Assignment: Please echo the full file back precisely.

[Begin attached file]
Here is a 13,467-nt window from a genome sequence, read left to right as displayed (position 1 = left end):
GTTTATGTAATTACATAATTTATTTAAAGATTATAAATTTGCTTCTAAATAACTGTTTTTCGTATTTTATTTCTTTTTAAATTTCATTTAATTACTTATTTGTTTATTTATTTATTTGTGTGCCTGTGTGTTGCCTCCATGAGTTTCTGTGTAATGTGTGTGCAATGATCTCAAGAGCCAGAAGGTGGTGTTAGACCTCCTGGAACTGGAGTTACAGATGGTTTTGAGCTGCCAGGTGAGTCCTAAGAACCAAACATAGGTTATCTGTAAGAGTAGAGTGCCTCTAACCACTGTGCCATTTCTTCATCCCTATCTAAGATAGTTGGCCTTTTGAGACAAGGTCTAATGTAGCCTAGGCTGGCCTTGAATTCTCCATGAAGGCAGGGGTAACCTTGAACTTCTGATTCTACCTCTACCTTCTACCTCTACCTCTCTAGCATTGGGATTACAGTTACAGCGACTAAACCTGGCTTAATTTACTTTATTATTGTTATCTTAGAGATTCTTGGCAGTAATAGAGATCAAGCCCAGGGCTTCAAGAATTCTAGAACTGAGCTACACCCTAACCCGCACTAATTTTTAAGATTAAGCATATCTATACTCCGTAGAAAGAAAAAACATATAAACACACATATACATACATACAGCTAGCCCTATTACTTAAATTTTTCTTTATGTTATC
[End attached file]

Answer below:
Here is a 13,467-nt window from a genome sequence, read left to right as displayed (position 1 = left end):
GTTTATGTAATTACATAATTTATTTAAAGATTATAAATTTGCTTCTAAATAACTGTTTTTCGTATTTTATTTCTTTTTAAATTTCATTTAATTACTTATTTGTTTATTTATTTATTTGTGTGCCTGTGTGTTGCCTCCATGAGTTTCTGTGTAATGTGTGTGCAATGATCTCAAGAGCCAGAAGGTGGTGTTAGACCTCCTGGAACTGGAGTTACAGATGGTTTTGAGCTGCCAGGTGAGTCCTAAGAACCAAACATAGGTTATCTGTAAGAGTAGAGTGCCTCTAACCACTGTGCCATTTCTTCATCCCTATCTAAGATAGTTGGCCTTTTGAGACAAGGTCTAATGTAGCCTAGGCTGGCCTTGAATTCTCCATGAAGGCAGGGGTAACCTTGAACTTCTGATTCTACCTCTACCTTCTACCTCTACCTCTCTAGCATTGGGATTACAGTTACAGCGACTAAACCTGGCTTAATTTACTTTATTATTGTTATCTTAGAGATTCTTGGCAGTAATAGAGATCAAGCCCAGGGCTTCAAGAATTCTAGAACTGAGCTACACCCTAACCCGCACTAATTTTTAAGATTAAGCATATCTATACTCCGTAGAAAGAAAAAACATATAAACACACATATACATACATACAGCTAGCCCTATTACTTAAATTTTTCTTTATGTTATC